Tuesday, May 21, 2013

Oklahoma Relief Funding: Would Robert Barro Agree with Senator Coburn?

TalkingPointsMemo notes that while Oklahoma Senator Tom Coburn welcomes FEMA relief for the destruction caused by yesterday’s tornado:
Oklahoma Republican Sen. Tom Coburn will seek to offset federal aid to victims of a massive tornado that blasted through Oklahoma City suburbs on Monday with cuts elsewhere in the budget. "That's always been his position [to offset disaster aid]," a spokesman told the Huffington Post Monday night. "He supported offsets to the bill funding the OKC bombing recovery effort."
Two questions: (1) has Coburn always been so consistent on the issue of offsetting surges in government spending; and (2) is this form of consistency really optimal fiscal policy? On the first – I would submit the answer is no unless Coburn demanded that the cost of the disaster known as the 2003 Iraq War be offset. On the latter – let me turn to a 1989 paper by conservative economist Robert Barro, which was published in the Journal of Economic Perspectives. The paper was entitled The Ricardian Approach to Budget Deficits and is often cited as Barro’s case for optimal tax smoothing. Barro noted that transitional increases in government spending were best handled by temporary deficits with taxes set to cover the present value of government spending over the long-run. In short, temporary increases in government spending should not be currently offset as Senator Coburn suggests. Barro often cites wars as an example of transitional increases in spending albeit wars represents very sizeable changes as compared with the more modest FEMA expenditures for any particular natural disaster. I have to admit, however, that ten years ago a few of us worried that the neocon zest for invading other nations might represent a permanent increase in government spending. And yet Republicans back then did not want to finance their zest for war with tax increases. Go figure! But back to natural disasters such as the Oklahoma tornado or Hurricane Sandy. If these were truly unusual events only temporarily raising government relief spending, I suspect Dr. Barro would disagree with Senator Coburn’s call for offsets. Then again – some have worried that we are in for a new era of more natural disasters. If the expected cost of disaster relief has risen, then the Senator may have a point. But shouldn’t the offset be in the form of higher taxes and not a cut in things like Social Security spending?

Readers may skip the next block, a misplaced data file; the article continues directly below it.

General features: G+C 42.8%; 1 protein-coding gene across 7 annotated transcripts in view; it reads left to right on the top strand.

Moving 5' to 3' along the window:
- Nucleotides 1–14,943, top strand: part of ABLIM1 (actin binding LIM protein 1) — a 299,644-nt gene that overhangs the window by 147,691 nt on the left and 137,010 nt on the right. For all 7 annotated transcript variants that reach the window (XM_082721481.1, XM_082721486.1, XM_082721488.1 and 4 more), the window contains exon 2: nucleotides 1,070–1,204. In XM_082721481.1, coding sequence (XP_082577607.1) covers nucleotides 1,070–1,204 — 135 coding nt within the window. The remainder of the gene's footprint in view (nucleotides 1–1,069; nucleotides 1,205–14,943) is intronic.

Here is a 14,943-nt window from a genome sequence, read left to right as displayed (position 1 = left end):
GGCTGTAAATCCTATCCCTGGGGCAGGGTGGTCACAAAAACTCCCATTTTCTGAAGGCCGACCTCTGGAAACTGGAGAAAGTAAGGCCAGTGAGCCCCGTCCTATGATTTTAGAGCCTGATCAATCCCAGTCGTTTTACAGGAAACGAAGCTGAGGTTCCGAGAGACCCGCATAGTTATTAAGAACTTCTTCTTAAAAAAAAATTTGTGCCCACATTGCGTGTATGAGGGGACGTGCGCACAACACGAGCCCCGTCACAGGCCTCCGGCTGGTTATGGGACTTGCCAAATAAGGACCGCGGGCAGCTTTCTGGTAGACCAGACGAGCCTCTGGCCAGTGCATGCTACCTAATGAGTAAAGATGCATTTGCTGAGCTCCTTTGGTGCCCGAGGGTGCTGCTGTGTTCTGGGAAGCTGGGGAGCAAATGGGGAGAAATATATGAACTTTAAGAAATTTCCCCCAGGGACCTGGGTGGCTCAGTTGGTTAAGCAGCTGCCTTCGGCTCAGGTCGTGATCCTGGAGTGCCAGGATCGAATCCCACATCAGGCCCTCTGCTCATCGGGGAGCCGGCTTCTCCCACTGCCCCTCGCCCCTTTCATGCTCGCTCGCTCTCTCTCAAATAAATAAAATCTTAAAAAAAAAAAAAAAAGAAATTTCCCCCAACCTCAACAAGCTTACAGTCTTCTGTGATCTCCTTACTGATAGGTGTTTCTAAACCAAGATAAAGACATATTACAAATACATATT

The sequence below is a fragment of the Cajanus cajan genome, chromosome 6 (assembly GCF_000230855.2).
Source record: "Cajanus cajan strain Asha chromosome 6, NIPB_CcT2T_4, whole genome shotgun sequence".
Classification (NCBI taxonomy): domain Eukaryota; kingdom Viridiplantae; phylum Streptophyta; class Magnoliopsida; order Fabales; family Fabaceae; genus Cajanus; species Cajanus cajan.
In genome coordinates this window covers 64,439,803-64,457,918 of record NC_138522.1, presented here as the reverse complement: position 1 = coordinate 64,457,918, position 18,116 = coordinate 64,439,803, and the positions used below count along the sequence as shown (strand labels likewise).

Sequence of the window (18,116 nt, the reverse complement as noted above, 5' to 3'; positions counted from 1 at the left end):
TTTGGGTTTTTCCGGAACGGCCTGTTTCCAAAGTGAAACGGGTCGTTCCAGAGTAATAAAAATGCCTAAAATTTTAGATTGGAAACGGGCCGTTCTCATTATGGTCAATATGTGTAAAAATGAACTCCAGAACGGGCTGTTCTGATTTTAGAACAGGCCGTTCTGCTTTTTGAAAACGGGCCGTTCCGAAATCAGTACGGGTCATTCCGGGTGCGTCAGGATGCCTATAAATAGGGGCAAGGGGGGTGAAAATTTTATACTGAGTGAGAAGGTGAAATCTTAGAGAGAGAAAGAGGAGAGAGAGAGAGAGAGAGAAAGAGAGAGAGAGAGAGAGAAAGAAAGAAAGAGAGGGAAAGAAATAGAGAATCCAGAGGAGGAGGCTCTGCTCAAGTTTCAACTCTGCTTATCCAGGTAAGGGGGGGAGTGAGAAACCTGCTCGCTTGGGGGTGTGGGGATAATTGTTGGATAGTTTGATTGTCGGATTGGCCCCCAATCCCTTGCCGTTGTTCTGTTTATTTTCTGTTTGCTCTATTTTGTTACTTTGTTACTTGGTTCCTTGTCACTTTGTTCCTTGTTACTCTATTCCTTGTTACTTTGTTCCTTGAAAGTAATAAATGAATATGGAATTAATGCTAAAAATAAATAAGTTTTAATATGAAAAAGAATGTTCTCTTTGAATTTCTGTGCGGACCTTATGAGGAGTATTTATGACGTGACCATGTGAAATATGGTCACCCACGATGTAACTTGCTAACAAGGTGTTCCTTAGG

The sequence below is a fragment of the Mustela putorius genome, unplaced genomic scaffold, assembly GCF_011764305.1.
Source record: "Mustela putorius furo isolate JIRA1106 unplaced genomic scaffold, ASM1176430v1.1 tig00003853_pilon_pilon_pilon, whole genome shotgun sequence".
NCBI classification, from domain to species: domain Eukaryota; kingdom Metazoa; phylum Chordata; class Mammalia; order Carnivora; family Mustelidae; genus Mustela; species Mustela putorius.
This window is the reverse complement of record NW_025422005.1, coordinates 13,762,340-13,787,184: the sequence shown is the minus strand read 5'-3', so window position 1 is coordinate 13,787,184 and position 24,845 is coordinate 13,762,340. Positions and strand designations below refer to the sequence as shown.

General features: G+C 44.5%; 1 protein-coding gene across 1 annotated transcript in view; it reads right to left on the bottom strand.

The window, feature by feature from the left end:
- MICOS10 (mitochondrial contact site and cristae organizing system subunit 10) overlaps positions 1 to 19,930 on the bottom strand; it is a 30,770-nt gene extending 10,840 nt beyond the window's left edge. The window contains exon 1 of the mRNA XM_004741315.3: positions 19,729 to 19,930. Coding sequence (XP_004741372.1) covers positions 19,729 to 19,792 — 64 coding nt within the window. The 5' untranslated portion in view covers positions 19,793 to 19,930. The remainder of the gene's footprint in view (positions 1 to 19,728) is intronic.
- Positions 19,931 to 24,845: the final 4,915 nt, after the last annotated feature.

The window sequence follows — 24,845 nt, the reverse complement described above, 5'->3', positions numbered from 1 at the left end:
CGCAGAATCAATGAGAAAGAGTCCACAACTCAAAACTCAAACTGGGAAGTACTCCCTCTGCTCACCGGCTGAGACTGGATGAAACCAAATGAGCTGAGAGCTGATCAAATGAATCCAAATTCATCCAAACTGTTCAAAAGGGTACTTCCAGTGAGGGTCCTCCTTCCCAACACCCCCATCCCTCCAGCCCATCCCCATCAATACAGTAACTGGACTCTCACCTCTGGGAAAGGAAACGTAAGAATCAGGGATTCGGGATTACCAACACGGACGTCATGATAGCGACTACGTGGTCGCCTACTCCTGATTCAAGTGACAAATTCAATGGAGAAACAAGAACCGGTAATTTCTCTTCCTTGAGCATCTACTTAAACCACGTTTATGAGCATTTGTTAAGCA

1 comment:

Anonymous said...

Natural disasters can be wake-up calls. And cheaper than financial disasters.